The city from the perspective of youths

To understand what kind of lifestyle the youth wants to have and what different combined factors that are important in a place for them, I held a workshop at Tannbergskolan in Lycksele where 22 students participated, the students were informed that their participation would be treated anonymously. The aim with the workshop was to identify future needs, ambitions and current meeting spaces in Lycksele which was discussed in groups of four to six students. The raw data from the workshop can be found in Appendix B.
The groups were given a map each where they were asked to mark out what places they use in the city and write what activities there are that relate to the different places. To start the discussions, the students were asked to reflect on the concept of a city and what the combined factors that make a city are. Two central questions the students discussed revolved around where they want to live in the future and the importance of space in relation to their leisure time. The discussions around these topics varied between the groups, but two answers which everyone had in common was how the possibility of work and a valuable leisure time are important aspects for them in a place and also that the built environment is crucial and sometimes also an impediment for the activities they can do. All students had different ideas of where they want to live in the future, still, four common themes were identified, these were closeness to nature, possibility of work, valuable leisure time and sense of home.
Closeness to nature was mentioned as an important aspect in three of the four groups. Some students argued that it was more important for them to live close to nature than living in the heart of a city. Some advantages that were mentioned were the calming aspects nature brings, living outside of the city opens up for a less stressful life. Some other students found advantages in living close to nature related to leisure time activities such as skiing and driving snowmobiles.
The possibility of work opportunities were also mentioned as an important factor when it comes to deciding where they want to live in the future. Some students discussed that they find the job opportunities in the area limited to only a few categories of work and in order to get a job with-in their specific fields of interests, they need to move.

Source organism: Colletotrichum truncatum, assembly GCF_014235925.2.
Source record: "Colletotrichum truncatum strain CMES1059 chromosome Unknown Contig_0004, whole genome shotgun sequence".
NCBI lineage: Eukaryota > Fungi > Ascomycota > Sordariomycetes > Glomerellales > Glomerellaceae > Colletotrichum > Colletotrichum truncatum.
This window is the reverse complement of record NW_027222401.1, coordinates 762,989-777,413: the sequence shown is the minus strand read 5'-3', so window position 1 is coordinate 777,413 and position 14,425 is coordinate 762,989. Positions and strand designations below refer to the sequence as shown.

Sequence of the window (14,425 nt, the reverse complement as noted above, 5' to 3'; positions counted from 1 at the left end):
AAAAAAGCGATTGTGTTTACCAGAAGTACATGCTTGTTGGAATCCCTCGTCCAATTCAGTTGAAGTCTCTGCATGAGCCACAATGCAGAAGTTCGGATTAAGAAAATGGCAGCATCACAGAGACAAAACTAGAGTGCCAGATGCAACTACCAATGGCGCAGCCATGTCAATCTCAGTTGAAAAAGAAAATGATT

Another aspect the students discussed was a valuable leisure time, one student started to reflect on current meeting places and found that there aren’t really any places for young adults to meet, that in combination with limited work opportunities are two reasons why the student doesn’t want to stay in the area after graduation. Another student expressed the importance of a valuable leisure time and found that within certain fields of interests, the general availability in Lycksele is good, but these respond to limited fields of interests and are often related to sports. If you’re not into sports, you are less likely to find a certain place in the city which meets your interests. Another student expressed how there isn’t really any place for them to hang out, especial-ly not when there is a wish to meet as a group. The school has become an important place for these interactions, and in the summer the soccer field connected to the school becomes a popular place as it is accessible, but as the winters are long there is, in the students opinion, not really anywhere for them to hang out unconditionally.

Table of contents :

Chapter 1 Youths and moving patterns 
1.1 Definitions
1.2 Point of departure & aim
1.3 Moving patterns – the importance of youths
1.4 Thesis questions
1.5 Methodology
1.5.1 Literature studies
1.5.2 Action based research
Chapter 2 Built environment and identity 
2.1 Choosing where to live
2.2 Place as a part of our identity
2.3 Values in designing for youths
Chapter 3 Perspectives from Lycksele 
3.1 The city from the perspective of youths
3.2 Return to Lycksele
3.3 Common themes
Chapter 4 Urban strategies and creativity
4.1 Tried strategies
4.2 Creativity as a platform
Chapter 5 Proposal – an urban strategy 
Chapter 6 Conclusion